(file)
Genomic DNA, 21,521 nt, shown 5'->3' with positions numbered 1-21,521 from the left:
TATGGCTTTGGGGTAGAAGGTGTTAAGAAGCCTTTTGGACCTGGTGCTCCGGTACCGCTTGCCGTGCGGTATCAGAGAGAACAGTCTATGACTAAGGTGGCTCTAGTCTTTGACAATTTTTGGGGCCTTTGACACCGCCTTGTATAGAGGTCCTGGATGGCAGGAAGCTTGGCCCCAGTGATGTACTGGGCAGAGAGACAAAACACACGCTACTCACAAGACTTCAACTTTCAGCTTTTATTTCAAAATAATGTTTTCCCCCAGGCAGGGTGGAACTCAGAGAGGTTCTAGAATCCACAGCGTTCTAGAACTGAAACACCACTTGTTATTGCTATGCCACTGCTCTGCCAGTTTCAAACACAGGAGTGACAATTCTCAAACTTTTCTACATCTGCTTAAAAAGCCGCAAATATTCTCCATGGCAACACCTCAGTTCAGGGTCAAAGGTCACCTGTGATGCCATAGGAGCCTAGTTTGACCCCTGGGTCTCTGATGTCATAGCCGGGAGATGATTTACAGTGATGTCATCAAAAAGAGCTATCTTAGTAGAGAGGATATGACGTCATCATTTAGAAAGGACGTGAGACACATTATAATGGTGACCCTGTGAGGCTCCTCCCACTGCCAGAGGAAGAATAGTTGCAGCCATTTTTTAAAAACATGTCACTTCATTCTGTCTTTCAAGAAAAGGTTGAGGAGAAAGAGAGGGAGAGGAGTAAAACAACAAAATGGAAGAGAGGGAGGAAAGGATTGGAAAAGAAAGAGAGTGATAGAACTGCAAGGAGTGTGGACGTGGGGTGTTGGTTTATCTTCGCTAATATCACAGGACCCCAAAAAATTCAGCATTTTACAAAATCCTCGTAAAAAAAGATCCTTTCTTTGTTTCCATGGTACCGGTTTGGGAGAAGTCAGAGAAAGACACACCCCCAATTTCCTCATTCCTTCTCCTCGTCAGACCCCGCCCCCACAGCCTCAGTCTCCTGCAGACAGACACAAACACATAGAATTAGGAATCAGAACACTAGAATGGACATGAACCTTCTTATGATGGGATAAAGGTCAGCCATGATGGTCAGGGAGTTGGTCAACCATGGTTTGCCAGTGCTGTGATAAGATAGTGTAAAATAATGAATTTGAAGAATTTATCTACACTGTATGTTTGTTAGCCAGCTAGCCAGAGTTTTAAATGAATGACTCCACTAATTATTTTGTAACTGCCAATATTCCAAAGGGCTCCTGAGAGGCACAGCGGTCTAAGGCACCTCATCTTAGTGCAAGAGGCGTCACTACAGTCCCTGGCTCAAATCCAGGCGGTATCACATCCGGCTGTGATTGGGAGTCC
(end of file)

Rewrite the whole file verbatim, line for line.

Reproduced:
Genomic DNA, 21,521 nt, shown 5'->3' with positions numbered 1-21,521 from the left:
TATGGCTTTGGGGTAGAAGGTGTTAAGAAGCCTTTTGGACCTGGTGCTCCGGTACCGCTTGCCGTGCGGTATCAGAGAGAACAGTCTATGACTAAGGTGGCTCTAGTCTTTGACAATTTTTGGGGCCTTTGACACCGCCTTGTATAGAGGTCCTGGATGGCAGGAAGCTTGGCCCCAGTGATGTACTGGGCAGAGAGACAAAACACACGCTACTCACAAGACTTCAACTTTCAGCTTTTATTTCAAAATAATGTTTTCCCCCAGGCAGGGTGGAACTCAGAGAGGTTCTAGAATCCACAGCGTTCTAGAACTGAAACACCACTTGTTATTGCTATGCCACTGCTCTGCCAGTTTCAAACACAGGAGTGACAATTCTCAAACTTTTCTACATCTGCTTAAAAAGCCGCAAATATTCTCCATGGCAACACCTCAGTTCAGGGTCAAAGGTCACCTGTGATGCCATAGGAGCCTAGTTTGACCCCTGGGTCTCTGATGTCATAGCCGGGAGATGATTTACAGTGATGTCATCAAAAAGAGCTATCTTAGTAGAGAGGATATGACGTCATCATTTAGAAAGGACGTGAGACACATTATAATGGTGACCCTGTGAGGCTCCTCCCACTGCCAGAGGAAGAATAGTTGCAGCCATTTTTTAAAAACATGTCACTTCATTCTGTCTTTCAAGAAAAGGTTGAGGAGAAAGAGAGGGAGAGGAGTAAAACAACAAAATGGAAGAGAGGGAGGAAAGGATTGGAAAAGAAAGAGAGTGATAGAACTGCAAGGAGTGTGGACGTGGGGTGTTGGTTTATCTTCGCTAATATCACAGGACCCCAAAAAATTCAGCATTTTACAAAATCCTCGTAAAAAAAGATCCTTTCTTTGTTTCCATGGTACCGGTTTGGGAGAAGTCAGAGAAAGACACACCCCCAATTTCCTCATTCCTTCTCCTCGTCAGACCCCGCCCCCACAGCCTCAGTCTCCTGCAGACAGACACAAACACATAGAATTAGGAATCAGAACACTAGAATGGACATGAACCTTCTTATGATGGGATAAAGGTCAGCCATGATGGTCAGGGAGTTGGTCAACCATGGTTTGCCAGTGCTGTGATAAGATAGTGTAAAATAATGAATTTGAAGAATTTATCTACACTGTATGTTTGTTAGCCAGCTAGCCAGAGTTTTAAATGAATGACTCCACTAATTATTTTGTAACTGCCAATATTCCAAAGGGCTCCTGAGAGGCACAGCGGTCTAAGGCACCTCATCTTAGTGCAAGAGGCGTCACTACAGTCCCTGGCTCAAATCCAGGCGGTATCACATCCGGCTGTGATTGGGAGTCC